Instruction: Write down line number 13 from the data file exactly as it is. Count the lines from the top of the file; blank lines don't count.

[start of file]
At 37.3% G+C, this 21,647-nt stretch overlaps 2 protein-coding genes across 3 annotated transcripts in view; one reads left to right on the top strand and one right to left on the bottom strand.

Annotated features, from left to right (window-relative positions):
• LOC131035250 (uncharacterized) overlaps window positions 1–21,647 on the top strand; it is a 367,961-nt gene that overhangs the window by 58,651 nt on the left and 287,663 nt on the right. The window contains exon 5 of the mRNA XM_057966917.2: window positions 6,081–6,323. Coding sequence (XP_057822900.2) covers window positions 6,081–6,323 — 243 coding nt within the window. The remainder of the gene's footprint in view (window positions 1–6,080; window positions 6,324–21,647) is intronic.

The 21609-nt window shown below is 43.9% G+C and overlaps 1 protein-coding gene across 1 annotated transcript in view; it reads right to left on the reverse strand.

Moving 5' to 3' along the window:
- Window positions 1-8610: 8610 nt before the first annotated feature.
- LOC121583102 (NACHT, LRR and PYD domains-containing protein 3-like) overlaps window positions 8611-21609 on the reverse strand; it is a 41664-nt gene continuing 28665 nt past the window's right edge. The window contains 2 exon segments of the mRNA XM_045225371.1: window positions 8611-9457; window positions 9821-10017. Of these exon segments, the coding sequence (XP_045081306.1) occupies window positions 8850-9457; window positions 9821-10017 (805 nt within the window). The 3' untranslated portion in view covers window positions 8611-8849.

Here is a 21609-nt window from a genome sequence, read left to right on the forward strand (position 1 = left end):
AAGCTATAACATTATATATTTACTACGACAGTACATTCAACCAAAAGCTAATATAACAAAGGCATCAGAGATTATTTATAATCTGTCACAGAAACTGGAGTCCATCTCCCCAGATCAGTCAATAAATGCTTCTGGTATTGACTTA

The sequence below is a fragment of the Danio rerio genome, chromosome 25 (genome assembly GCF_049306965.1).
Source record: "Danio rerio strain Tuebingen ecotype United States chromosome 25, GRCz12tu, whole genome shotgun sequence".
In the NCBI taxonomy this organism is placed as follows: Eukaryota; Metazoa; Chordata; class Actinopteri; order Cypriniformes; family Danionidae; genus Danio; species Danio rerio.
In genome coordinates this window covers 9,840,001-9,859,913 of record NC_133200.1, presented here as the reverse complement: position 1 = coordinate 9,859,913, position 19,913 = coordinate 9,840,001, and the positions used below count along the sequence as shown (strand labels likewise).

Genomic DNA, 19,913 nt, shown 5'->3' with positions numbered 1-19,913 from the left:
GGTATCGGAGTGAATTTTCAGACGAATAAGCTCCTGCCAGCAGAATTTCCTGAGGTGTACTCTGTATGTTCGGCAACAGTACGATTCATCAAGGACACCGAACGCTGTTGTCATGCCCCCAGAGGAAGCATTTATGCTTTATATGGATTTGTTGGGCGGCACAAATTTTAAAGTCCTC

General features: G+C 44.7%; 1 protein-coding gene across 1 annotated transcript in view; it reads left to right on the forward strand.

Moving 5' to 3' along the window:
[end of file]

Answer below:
In genome coordinates this window covers 9,840,001-9,859,913 of record NC_133200.1, presented here as the reverse complement: position 1 = coordinate 9,859,913, position 19,913 = coordinate 9,840,001, and the positions used below count along the sequence as shown (strand labels likewise).